Google and Samsung have grown closer over the past week following Google's sale of Motorola to Lenovo and a 10-year global patent cross-license agreement signed by the tech giants.
"I think that Samsung and Google realized that they should stick to what they are good at and work together," said Carolina Milanesi, an analyst at Kantar WorldPanel.
Stripping off the Motorola division at Google in a $2.9 billion deal with Lenovo will remove concerns that held by Samsung and other Android licensees that Google would favor Motorola. Since Samsung is by far the largest maker of Android smartphones and tablets globally, it was important for Google to find ways to show it was not favoring Motorola with early innovation insights.
"I believe there are bigger [innovations] afoot now that Google and Samsung have buried the hatchet," said Jack Narcotta, an analyst at Technology Business Research. "With Google now back in its groove as curator of Android -- divesting itself of that pesky hardware [at Motorola] that caused friction between it and Samsung -- we believe that Samsung will tweak Android less, reducing the focus on the Samsung apps and services in future iterations of Galaxy smartphones."
Samsung made several changes to its Android mobile devices to separate them from Google and Motorola's. These changes included replacing the Google Chrome browser with Samsung's default Internet browser, using Samsung's ChatOn instead of Google Hangouts, and converting Google's Voice Search into Samsung's S Voice and Google Wallet into Samsung Wallet, Narcotta noted.
"Samsung was focused on copying every Google mobile app available, primarily in efforts to boost its appeal to users, but also as a reaction to the Motorola purchase," he added.
Samsung remains wary of Google's control over the Android OS used in Samsung's devices, but with Google out of the handset business, Samsung can focus on helping Android proliferate instead of "seeking to strike out on its own," Narcotta said.
With their new relationship, Narcotta said Samsung is marshal of the Android army, while Google is the central command center for Android.
A recent report in Re/code said Google executives were dismayed to see a new Samsung tablet user interface called Magazine UX at the International CES trade show in early January. The new interface represented another departure from Google's vision for Android.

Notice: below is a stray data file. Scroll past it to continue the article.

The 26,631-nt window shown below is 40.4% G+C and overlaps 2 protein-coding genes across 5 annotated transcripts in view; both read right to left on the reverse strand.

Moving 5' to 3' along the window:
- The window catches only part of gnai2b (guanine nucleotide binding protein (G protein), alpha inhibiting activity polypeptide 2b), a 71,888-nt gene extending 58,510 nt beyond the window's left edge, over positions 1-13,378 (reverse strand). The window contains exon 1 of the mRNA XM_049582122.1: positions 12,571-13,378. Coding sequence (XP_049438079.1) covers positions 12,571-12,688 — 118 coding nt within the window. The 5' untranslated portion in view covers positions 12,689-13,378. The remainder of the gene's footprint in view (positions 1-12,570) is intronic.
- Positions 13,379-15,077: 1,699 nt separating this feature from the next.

That disagreement led to a set of broad agreements that Samsung and Google worked on together, resulting in the sweeping 10-year patent deal reported Sunday as a means of reducing the potential for patent litigation and putting the focus on innovation. In a statement the next day, the companies said they will each gain access to the other's industry-leading patent portfolios, "paving the way for deeper collaboration on research and development of current and future products and technologies."
The $2.9 billion sell-off of Motorola was announced four days later. In that deal, Google retains the vast majority of the patents it gained in acquiring Motorola for $12.5 billion two years earlier, and gives Lenovo 2,000 patent assets -- an indication of the balancing act Google must perform to show Lenovo it is valued in the Android ecosystem. Google received 24,500 patents on technologies for smartphones, handsets and mobile standards, among other things, when it acquired Motorola.
Narcotta doesn't believe Magazine UX will disappear as a result of the new Google-Samsung relationship. But the UI will appear "in the wild" at the same time that Samsung's support for it "quickly dwindles," he said. "The likelihood of it showing up on future Samsung devices is small now that Samsung has more certainty that Google is not grooming Motorola as a competitor."
Remnants of Samsung's earlier reaction to Google's ownership of Motorola will linger, however. Touchwiz, the Samsung UI that runs over stock Android, will continue as a major part of Samsung's Android strategy, Narcotta believes. Samsung will want to retain the UI as a differentiator from Lenovo and competitors.